“Here I can discover new jobs I can pursue after high school and study more to pursue those jobs,” said sophomore Sergio Hernandez.
“Set goals!” Machorro told the teenagers, as he started listing his five points of advice. “Motivate yourselves; nothing easy is worth having; the world is your playground; and be anything you want to be,” with the help of career counselors at career centers, he suggested.
“They [the students] get exposure to major things they don’t think about and gear them toward the STEM field,” said mentor Jaqueline Alamilla, an environmental science senior at California State University, Long Beach, and a graduate from Downey’s St. Matthias High School (now St. Pius X-St. Matthias Academy).
“We get a better insight of what we should expect in college,” said senior Alex Perez. He has applied to the University of California, Berkeley, and UC San Diego to study architecture engineering.
During the event, Auxiliary Bishop Edward Clark emphasized the importance of connecting the development of scientific/technological skills with Catholic values.
“Catholic values of respect, honesty and ethics,” said Bishop Clark, who told the students about his brother, an engineer. “He is very successful in his field. However most important is that he brings values into the workplace. Values you learn in Catholic schools. Your value system is not something separate from your personal life or from your work ethic.”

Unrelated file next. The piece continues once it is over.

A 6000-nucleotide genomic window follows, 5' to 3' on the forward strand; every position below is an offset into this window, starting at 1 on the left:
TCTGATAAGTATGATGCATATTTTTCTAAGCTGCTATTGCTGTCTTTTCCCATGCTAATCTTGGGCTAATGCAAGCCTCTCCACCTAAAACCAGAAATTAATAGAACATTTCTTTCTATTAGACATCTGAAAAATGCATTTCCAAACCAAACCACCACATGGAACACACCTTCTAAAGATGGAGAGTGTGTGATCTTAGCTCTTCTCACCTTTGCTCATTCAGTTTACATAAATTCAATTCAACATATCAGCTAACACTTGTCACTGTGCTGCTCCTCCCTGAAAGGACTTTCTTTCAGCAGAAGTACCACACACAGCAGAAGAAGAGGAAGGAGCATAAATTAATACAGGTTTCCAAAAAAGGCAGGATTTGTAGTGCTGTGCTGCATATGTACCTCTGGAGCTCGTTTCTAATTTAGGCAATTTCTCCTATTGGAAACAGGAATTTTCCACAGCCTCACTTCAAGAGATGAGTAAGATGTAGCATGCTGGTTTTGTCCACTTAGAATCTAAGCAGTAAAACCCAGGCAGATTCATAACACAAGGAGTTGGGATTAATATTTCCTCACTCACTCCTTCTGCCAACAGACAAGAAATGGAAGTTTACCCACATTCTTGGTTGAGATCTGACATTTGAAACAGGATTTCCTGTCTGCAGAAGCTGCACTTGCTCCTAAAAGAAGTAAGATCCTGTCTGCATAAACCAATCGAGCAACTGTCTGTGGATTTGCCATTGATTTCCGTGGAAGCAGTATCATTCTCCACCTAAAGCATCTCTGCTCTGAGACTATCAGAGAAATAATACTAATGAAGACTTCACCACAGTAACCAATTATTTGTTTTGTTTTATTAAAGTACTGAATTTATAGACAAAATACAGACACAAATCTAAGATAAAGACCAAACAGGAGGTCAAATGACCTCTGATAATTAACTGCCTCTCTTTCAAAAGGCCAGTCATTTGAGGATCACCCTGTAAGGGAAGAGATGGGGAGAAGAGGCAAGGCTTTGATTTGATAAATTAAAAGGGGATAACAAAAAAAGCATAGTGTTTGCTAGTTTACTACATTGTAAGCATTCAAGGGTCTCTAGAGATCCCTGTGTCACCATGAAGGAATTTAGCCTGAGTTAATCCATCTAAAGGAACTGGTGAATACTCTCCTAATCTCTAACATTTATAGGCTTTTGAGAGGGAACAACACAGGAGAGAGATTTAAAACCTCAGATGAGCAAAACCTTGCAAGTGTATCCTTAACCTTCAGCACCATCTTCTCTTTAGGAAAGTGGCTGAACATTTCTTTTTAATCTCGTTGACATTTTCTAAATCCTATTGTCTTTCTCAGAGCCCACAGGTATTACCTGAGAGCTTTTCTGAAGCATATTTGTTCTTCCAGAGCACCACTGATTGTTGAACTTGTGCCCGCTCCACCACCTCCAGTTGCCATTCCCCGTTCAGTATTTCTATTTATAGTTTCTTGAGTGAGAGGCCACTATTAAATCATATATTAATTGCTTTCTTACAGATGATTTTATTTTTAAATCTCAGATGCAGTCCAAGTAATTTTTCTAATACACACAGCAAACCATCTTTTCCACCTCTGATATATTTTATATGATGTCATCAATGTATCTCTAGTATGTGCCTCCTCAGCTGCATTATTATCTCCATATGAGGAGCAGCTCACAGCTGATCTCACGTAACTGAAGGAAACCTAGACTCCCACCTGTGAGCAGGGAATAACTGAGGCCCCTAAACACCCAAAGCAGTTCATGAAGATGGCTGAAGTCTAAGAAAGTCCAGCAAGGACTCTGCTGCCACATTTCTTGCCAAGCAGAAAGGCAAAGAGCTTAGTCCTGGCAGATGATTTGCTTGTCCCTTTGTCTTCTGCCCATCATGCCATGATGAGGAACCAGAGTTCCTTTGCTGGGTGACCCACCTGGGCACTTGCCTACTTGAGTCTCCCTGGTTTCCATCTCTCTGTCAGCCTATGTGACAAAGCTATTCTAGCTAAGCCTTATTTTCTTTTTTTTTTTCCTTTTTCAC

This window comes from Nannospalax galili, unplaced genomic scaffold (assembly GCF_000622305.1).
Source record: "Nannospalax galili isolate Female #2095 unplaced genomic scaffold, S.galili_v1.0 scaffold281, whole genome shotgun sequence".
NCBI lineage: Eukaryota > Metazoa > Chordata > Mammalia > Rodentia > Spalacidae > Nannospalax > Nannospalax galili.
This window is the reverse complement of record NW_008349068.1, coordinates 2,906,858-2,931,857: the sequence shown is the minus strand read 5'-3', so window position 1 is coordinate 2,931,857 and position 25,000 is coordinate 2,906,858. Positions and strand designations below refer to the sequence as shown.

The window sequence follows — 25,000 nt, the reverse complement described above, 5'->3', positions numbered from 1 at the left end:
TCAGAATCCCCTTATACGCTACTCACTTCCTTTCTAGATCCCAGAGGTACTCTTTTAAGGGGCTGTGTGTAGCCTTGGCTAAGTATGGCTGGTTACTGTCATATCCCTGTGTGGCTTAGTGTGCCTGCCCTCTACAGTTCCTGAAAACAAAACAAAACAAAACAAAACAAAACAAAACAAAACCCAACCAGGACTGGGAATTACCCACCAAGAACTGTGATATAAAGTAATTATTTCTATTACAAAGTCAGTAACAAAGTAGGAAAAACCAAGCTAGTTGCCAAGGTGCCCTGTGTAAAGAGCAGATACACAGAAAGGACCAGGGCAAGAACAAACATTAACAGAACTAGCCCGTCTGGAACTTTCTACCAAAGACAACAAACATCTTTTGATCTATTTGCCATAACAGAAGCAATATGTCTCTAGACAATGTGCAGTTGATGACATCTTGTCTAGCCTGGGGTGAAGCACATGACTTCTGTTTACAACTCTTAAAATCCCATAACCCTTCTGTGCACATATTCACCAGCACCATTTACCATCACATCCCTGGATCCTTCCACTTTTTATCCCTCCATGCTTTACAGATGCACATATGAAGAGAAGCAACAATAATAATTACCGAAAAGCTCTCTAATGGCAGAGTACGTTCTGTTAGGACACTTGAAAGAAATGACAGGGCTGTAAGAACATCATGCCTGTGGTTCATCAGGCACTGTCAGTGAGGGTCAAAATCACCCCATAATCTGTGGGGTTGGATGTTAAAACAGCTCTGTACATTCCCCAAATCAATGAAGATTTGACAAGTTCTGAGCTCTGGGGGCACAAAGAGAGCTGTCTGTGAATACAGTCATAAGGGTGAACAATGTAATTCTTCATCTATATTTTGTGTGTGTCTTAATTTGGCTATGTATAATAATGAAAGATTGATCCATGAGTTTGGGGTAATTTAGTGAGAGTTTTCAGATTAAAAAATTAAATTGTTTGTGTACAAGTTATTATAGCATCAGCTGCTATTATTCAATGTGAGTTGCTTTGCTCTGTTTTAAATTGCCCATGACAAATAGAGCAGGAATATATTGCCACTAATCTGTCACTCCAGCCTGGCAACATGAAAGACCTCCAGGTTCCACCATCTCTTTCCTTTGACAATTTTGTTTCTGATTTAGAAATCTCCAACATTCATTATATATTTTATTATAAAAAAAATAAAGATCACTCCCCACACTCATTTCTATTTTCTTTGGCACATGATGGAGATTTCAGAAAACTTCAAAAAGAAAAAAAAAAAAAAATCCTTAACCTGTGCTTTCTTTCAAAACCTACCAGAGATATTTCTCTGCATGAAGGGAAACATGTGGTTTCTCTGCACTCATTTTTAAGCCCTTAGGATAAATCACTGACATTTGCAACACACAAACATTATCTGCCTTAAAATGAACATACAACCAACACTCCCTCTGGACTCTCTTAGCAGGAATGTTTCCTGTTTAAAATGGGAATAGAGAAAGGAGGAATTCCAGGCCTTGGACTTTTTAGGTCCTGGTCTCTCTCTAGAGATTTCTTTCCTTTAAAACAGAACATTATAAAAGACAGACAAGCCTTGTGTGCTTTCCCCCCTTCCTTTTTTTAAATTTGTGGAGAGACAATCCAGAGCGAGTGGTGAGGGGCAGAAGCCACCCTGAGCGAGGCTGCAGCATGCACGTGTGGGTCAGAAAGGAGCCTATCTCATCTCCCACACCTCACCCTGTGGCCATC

Dr. Ray Mellado, founder of GMiS and Cathedral’s alum, encouraged the students to think of their place in society in 40 years.
“Our country needs engineers and scientists,” he said. “This is no longer a diversity issue, it’s a national security issue.”
Using as an example Target’s recent data breach, which compromised credit card information of thousands of customers, Mellado stressed the need of cybersecurity engineers and computer science engineers, among others.
After listing corporations such as Lockheed, Google, Microsoft, and Facebook, he said, “All of these need engineers. This is where the jobs are and we’re not producing enough professionals for these companies, this is why we need you and why we’re doing this.”
Mellado highlighted the leadership component of Viva Technology.
“If we don’t go to college and are not leaders, our country is not going to make it. There are two leadership ways: Prepare yourself every day, and have a vision of where you want to go.”
He added the four Cs needed to be a good engineer that he learned from Mathematician Albert Baez, Ph. D. (father of singer Joan Baez): curiosity, creativity, confidence and compassion.
Most of which Villar said she practices.
“I think that Latinos work with their backs a lot, but not with our minds. We need to start doing that,” said the future engineer, who dreams of a master’s degree in hydrology or geotechnical engineering.
For more information, visit www.greatmindsinstem.org.
Cal State L.A. engineering senior Danielle Villar (fourth, from left) is surrounded by Cathedral High School students during the Feb. 21 Viva Technology Student Day, celebrated for the first time at a Catholic school.